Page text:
The importance of low-density lipoprotein (LDL) control in the management of patients at high risk of cardiovascular events is unquestionable. The major statin trials have shown that the benefits of LDL lowering extend throughout the range of risk and the range of serum cholesterol, and have indicated that the protective effects of the intervention are mostly related to the baseline risk. Statin therapy is, for this reason, currently seen as an anti-atherogenic approach for the majority of high risk individuals and possibly all coronary heart disease patients. This debate is not about the value of statin therapy or the importance of LDL reduction, but about the goals to be set once we decide that LDL cholesterol must be reduced. With the National Cholesterol Education Program (NCEP) guidelines representing a solid middle ground, the two viewpoints in this debate try to argue, on one hand, that the LDL goals should be substantially lower than our current standards or, on the other, that a specific on-treatment LDL value may not be the most important goal to pursue. We defend the latter position by presenting the case that the most effective LDL intervention in high risk patients is to achieve a reduction of at least 30%. This strategy complies with the NCEP guidelines, as most of the high risk patients treated with an average dose of an average statin would experience a 30-40% LDL reduction that would put on-treatment LDL levels safely below goal. Our position differs from both the guidelines and the proponents of more aggressive LDL goals in the management of the two extremes of the cholesterol distribution, where our lack of interest in a predefined on-treatment LDL concentration would make us more aggressive than guidelines on low baseline LDL patients and less aggressive than guidelines on high baseline LDL patients.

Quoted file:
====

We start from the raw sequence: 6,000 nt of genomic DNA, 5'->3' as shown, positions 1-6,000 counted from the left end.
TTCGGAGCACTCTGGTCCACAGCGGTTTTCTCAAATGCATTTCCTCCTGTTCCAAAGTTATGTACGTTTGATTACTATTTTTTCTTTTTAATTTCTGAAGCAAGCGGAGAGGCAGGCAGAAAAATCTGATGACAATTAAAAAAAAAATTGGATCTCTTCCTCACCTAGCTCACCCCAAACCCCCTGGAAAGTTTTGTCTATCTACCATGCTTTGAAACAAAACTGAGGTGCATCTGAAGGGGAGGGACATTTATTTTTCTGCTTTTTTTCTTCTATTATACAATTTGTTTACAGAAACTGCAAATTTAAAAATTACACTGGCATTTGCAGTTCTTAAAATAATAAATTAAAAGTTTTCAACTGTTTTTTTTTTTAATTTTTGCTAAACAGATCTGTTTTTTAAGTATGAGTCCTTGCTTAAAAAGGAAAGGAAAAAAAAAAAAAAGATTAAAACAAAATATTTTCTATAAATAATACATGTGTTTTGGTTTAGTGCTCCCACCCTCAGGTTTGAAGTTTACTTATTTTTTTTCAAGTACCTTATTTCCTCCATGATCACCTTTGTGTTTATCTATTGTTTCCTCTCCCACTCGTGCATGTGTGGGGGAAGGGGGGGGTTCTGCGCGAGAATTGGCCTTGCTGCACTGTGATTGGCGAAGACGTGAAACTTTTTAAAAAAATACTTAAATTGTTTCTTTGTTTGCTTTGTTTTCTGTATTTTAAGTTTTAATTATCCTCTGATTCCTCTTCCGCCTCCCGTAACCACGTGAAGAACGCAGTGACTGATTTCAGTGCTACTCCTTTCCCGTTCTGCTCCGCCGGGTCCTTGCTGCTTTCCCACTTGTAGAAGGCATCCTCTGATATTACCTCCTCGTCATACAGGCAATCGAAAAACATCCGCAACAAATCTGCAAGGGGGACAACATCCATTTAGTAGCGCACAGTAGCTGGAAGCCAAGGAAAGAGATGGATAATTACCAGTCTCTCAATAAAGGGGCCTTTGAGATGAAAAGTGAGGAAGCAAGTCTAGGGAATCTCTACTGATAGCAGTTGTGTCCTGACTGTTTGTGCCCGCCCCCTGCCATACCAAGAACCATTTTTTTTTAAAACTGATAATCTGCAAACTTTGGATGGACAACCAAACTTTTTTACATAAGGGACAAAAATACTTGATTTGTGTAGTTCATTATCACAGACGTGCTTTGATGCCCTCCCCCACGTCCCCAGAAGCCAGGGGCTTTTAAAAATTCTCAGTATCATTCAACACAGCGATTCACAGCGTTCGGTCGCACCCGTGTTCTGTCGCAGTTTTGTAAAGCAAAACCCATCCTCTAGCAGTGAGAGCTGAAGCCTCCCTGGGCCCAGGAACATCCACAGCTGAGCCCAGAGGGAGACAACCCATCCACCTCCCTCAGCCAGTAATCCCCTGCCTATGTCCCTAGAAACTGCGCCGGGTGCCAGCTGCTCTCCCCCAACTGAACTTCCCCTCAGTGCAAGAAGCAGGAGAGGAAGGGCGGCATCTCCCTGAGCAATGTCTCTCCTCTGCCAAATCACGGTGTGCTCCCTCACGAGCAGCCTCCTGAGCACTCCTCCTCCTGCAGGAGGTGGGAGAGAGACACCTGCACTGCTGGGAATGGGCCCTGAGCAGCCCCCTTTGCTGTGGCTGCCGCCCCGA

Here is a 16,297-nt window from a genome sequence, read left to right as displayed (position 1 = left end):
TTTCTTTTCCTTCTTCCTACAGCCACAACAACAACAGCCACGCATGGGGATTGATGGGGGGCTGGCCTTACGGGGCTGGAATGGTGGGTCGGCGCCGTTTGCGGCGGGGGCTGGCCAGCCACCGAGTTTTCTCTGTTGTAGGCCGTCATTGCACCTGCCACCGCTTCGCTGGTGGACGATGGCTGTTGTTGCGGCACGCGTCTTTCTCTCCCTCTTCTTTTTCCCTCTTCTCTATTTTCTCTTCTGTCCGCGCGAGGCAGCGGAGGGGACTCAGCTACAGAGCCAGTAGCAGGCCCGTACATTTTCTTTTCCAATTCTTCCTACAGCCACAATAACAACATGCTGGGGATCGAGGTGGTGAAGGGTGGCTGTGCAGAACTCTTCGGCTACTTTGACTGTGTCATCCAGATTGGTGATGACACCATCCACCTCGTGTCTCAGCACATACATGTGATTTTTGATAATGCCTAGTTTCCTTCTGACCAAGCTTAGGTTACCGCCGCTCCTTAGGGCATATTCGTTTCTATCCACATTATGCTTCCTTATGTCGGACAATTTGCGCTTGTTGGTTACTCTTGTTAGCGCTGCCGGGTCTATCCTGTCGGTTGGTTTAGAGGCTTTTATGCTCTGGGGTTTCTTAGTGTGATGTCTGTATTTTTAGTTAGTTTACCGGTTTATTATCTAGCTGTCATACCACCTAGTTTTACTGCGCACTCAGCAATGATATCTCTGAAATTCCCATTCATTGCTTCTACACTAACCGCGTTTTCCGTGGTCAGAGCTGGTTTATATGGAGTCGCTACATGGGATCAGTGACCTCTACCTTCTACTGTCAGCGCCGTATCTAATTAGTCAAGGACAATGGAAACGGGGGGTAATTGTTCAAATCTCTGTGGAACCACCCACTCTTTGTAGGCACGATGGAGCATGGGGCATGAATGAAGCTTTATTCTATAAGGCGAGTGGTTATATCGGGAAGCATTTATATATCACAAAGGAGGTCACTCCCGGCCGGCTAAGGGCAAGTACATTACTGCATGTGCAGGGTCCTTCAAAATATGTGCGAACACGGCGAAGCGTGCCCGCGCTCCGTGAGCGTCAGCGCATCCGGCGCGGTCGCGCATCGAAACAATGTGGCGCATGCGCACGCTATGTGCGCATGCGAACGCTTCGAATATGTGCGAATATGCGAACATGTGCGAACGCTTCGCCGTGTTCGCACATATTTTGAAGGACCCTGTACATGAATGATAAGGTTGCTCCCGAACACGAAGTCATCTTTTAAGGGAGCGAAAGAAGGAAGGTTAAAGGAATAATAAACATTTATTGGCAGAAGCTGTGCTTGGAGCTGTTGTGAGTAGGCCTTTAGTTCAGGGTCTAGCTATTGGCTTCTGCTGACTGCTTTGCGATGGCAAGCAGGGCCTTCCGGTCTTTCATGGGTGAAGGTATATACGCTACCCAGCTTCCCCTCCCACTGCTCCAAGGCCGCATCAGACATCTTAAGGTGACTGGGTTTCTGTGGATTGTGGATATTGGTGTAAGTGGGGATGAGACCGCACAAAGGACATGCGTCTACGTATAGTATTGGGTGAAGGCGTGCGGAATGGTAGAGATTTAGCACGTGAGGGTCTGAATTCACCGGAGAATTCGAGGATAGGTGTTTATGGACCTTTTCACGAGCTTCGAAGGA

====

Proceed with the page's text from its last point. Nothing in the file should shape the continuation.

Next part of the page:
- Clinical trials
- Coronary disease prevention
- Coronary heart disease risk
- Low-density lipoprotein cholesterol
ASJC Scopus subject areas
- Cardiology and Cardiovascular Medicine